Dendritic spines undergo synaptic pruning during adolescence, a process which is dysregulated in autism and schizophrenia. The mechanism underlying this synaptic pruning is not known, but is likely to involve reductions in NMDA receptor activation. We recently found that, during the pubertal period (~PND 35-45), extrasynaptic ?4?? GABAA receptors (GABARs) emerge on dendritic spines of CA1 hippocampal pyramidal cells of mice for ~10d. Moreover, activation of NMDA receptors is impaired in +/+ but not ?4 or ?-/- mice, implicating ?4?? in the reduction of NMDAR function during puberty. In this proposal, we will test the hypothesis that synaptic pruning in adolescence is indeed due to this increased expression of ?4?? GABARs, and we will explore the cellular, circuit and behavioral consequences of this effect. The proposed experiments will use a wide combination of techniques, including two-photon imaging, two-photon uncaging, electrophysiological, pharmacological, anatomical and immunocytochemical assays to directly assess the functional outcome of this novel form of inhibition on the spines at puberty. Initially, optochemical techniques with RuBiGABA, a novel caged GABA compound, will be used to map GABAergic currents in spines at puberty. Preliminary data with this technique show that spines have GABAergic currents. Then, the impact of these receptors on NMDA receptor-induced Ca2+ influx from individual spines will be examined using two-photon Ca2+ imaging along with local uncaging of Rubi-GABA. These experiments will also use acute pharmacological (agonists, modulators) and genetic manipulation (knock-out, adenovirus-shRNA knock-down) of ?4?? to explore the role of these receptors in regulating NMDA receptor function. In parallel, to determine the impact of ?4??-mediated inhibition during puberty on spine density post-pubertally, we will chronically manipulate ?4?? function (as above) over the 10 days when ?4?? receptors are elevated (~PND 35-45) and quantify spine density at 8-wks of age. Preliminary data shows that spine density is indeed decreased post-pubertally in +/+ but not ?4-/- mice, implicating ?4?? GABARs in pubertal synaptic pruning. Both immunocytochemical and electrophysiological correlates of spine density changes will be examined. Finally, to explore the effect of this pruning on circuit and behavioral plasticity, we will also determine the impact of these alterations on synaptic plasticity (long-term potentiation (LTP), long-term depression (LTD), reversal of LTP), and on behaviorally flexibility in two hippocampal-dependent spatial learning tasks. The findings from the proposed studies will directly address the functional role of GABAergic inhibition on dendritic spines at puberty, and will also provide mechanisms for the process of synaptic pruning in adolescence, as well as explore functional outcomes of alterations in this process. These results will be relevant for cognitive disorders such as autism, where reduced synaptic pruning and reduced behavioral flexibility are associated with single nucleotide polymorphisms of the ?4 gene, suggesting a genetic link.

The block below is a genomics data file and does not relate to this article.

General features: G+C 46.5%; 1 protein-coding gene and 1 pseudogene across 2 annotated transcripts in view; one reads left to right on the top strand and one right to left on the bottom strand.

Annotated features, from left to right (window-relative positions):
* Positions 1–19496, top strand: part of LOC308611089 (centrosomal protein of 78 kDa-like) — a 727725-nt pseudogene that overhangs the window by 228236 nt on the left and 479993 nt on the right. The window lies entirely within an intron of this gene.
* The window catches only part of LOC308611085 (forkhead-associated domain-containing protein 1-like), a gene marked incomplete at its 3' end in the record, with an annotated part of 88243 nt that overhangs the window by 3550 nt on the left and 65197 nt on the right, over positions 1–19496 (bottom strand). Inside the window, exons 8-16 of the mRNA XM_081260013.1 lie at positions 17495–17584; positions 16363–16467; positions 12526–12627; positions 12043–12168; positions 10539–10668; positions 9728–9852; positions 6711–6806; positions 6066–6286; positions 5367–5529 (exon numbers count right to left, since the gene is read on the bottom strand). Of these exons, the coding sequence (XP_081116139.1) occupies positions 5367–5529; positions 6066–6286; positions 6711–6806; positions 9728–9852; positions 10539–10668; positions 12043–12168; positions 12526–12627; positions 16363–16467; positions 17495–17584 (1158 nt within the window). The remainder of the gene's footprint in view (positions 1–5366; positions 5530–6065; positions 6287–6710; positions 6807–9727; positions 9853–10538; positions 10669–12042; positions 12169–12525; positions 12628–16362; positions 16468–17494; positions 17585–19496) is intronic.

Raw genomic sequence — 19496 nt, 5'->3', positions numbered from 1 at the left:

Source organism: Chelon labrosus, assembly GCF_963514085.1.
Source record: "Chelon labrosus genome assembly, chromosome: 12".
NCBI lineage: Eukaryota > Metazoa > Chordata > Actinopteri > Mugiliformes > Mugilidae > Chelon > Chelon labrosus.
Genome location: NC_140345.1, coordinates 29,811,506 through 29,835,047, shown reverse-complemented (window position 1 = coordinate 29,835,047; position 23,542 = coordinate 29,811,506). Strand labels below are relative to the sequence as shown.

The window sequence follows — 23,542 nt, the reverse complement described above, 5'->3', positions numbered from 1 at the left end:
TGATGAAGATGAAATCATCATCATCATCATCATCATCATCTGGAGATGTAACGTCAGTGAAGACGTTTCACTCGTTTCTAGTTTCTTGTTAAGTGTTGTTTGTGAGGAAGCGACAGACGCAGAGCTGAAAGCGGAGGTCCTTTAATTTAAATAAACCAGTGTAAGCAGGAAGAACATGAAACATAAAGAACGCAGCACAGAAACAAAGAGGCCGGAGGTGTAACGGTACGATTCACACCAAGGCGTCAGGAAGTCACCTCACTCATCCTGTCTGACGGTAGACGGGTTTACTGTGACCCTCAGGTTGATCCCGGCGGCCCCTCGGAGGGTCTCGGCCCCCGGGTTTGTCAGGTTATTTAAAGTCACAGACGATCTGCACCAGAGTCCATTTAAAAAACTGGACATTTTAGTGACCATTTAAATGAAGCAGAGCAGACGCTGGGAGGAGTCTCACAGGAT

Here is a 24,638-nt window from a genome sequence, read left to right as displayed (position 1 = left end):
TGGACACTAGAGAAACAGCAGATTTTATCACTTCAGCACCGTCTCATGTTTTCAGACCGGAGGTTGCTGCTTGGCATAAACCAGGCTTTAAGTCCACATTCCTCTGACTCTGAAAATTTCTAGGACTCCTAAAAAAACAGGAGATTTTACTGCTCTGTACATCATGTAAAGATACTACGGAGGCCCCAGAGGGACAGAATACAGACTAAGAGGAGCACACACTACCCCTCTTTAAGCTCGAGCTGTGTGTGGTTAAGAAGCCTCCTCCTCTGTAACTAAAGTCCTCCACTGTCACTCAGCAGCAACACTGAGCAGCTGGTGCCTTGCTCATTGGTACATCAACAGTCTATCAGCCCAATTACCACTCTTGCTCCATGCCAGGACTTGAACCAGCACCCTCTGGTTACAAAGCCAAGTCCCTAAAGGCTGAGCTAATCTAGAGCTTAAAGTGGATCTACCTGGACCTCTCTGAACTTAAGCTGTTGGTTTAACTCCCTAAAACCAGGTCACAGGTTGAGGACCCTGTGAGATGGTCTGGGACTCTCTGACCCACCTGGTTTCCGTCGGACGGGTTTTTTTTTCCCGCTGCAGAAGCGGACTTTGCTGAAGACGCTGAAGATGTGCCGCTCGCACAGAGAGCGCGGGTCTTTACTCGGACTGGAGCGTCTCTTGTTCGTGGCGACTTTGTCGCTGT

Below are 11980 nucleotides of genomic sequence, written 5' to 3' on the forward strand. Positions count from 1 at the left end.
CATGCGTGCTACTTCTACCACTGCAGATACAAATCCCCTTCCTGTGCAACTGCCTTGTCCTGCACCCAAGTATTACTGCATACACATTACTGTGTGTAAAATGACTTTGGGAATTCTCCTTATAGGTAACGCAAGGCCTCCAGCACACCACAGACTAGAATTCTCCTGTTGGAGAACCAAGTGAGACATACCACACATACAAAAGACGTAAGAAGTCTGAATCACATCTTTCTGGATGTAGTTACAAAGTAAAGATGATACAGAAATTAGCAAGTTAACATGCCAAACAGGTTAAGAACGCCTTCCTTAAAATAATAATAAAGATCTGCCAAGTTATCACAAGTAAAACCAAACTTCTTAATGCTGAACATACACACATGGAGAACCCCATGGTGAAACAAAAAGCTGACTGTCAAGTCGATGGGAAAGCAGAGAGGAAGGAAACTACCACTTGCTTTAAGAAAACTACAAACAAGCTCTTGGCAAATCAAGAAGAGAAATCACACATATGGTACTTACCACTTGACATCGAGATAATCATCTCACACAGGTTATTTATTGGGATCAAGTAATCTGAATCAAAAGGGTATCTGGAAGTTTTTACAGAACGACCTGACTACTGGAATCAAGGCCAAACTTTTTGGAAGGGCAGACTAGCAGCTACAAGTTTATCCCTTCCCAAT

Public Health Relevance

Synaptic pruning of dendritic spines occurs in adolescence and is thought to be dysregulated in cognitive disorders such as autism and schizophrenia, suggesting that there is an optimal spine density for normal cognitive processes. This proposal will examine novel, potential mechanisms underlying this pruning of connections, using two-photon imaging and optochemical activation of individual spines and electrophysiological correlates, which our preliminary data suggest is dependent upon inhibitory receptors, ?4??, that emerge at puberty on dendritic spines. The proposed experiments will also identify changes in circuit plasticity and learning flexibility associated with alterations in spine pruning, which ay suggest new therapeutic strategies for these cognitive disorders, where alterations in the ?4 gene have been reported.

National Institute of Health (NIH)
National Institute of Mental Health (NIMH)
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Special Emphasis Panel (ZRG1-MDCN-P (57))
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Asanuma, Chiiko
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Suny Downstate Medical Center
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